We've actually been pretty busy this past week with a big party and lots of work in the winery. Both Stefania and I have been so tired that 9:30 is a late night. Things are going well though and moving along just fine.
Monday we were in the winery to move Chardonnay from tank to barrel. I start fermentation in tank so we can control the temperature better. Cool fermentations mean more peach, pear and fig flavors in the finished wine. The risk is that when fermentations start, they get hot pretty fast and that can lead to tropical fruit flavors I don't want.
Once fermentation gets going the temperatures level out some and we can keep it in the 60 degree range in the barrel. So once the Brix drops to about 15-17 we chill the wine down to 45 degrees and transfer to barrel.
Here's another picture of 'gross lees' as the tank empties and the liquid is gone.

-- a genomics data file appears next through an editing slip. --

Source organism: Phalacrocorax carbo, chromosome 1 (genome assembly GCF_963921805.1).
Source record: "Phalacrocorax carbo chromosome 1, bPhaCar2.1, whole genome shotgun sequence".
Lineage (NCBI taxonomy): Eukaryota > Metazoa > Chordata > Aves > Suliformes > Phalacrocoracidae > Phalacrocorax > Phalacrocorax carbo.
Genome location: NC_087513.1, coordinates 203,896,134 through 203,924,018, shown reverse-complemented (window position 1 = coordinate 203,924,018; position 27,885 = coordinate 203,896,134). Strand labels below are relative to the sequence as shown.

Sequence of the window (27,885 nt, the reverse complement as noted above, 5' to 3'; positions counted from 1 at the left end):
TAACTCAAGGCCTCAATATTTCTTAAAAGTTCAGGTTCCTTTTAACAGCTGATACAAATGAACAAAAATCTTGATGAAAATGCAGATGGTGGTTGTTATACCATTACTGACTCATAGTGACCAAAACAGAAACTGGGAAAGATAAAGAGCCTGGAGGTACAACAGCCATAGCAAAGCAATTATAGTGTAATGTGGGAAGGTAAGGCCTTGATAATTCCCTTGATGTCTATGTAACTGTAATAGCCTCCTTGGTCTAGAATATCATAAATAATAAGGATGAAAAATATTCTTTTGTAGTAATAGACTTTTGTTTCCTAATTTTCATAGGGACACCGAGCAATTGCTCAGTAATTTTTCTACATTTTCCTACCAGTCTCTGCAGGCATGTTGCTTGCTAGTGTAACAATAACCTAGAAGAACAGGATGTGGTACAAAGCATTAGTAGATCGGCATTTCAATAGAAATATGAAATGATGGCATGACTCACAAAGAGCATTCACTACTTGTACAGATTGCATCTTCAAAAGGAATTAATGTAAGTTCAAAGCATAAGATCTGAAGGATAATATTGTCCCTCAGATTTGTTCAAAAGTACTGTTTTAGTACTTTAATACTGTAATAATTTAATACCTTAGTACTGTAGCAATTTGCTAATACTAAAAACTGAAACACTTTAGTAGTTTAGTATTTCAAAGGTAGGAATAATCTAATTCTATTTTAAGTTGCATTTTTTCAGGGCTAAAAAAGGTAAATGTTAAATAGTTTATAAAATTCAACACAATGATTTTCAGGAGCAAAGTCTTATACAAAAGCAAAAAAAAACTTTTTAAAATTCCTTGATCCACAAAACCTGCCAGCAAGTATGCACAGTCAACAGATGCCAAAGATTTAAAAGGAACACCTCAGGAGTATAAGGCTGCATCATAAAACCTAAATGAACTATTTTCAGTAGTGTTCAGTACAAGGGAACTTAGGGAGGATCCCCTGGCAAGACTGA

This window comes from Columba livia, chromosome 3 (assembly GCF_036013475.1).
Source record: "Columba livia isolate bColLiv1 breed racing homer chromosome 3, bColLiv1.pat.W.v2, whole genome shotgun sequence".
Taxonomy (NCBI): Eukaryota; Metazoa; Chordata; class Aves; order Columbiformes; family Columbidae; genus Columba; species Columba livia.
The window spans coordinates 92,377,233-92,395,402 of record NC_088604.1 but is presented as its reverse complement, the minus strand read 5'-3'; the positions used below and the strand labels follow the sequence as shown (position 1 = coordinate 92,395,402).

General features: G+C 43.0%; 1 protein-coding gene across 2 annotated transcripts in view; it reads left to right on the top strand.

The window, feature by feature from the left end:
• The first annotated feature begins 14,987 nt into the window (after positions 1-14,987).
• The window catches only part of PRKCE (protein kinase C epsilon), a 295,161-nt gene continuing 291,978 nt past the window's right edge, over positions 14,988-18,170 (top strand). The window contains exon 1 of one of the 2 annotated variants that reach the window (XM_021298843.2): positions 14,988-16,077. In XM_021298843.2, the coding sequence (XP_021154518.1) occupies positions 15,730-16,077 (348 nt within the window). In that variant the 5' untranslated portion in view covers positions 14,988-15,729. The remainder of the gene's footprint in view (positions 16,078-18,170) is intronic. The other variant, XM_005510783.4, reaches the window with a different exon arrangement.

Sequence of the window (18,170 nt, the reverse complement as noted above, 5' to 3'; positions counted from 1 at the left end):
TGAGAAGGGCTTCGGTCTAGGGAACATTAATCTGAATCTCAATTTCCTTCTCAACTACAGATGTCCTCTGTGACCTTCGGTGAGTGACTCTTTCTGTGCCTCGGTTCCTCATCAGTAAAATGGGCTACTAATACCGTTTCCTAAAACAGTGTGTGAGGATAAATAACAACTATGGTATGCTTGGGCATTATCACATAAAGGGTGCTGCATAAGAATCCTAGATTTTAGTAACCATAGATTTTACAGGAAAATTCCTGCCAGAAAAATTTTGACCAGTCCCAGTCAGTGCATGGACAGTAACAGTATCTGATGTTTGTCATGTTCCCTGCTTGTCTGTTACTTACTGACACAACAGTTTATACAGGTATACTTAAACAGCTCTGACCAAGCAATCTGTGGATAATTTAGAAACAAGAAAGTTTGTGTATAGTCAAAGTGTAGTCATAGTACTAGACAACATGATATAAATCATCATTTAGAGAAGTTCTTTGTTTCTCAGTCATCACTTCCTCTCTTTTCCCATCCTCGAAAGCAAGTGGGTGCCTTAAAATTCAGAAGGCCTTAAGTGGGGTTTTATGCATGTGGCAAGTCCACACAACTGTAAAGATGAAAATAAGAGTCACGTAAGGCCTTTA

This is the 'baby poop' Stef talks about. We actually want some lees in the barrels so it's a bit tricky to get the juice mixed up in the tank.
This is how I do it now. Hoses to no where. I hook the pump up to both valves on the tanks. This lets me give the wine a good stir and get the lees even as they go into barrel. Otherwise the last couple of barrels filled up will have all the lees, and we want them to be even in each barrel. I also add a starter for the Malolactic fermentation at this stage. It's a little cool for it at first but our hope is to get both fermentations done together so I can add sulfur to the wine as soon as it goes into the final barrels.
Here's an update on our exploding carboy!
This isn't as hard as topping barrels usually is since each barrel will just be filled about 2/3. More than that and the exploding that's been going on in the carboy will happen in barrel and throw 'baby poop' all over the winery.
As fermentation slow and reach the end I'll start moving wine from barrel to barrel, filling up as we go. By the time the wine is done each remaining barrel should be full. For now the CO2 from fermentation is protecting the wine from O2. When fermentation stops though we'll want the barrels totally filled, and then add sulfur to protect the wine from infection.
And here's the traditional cellar works drink:
An Abita Turbodog to get us ready for New Orleans!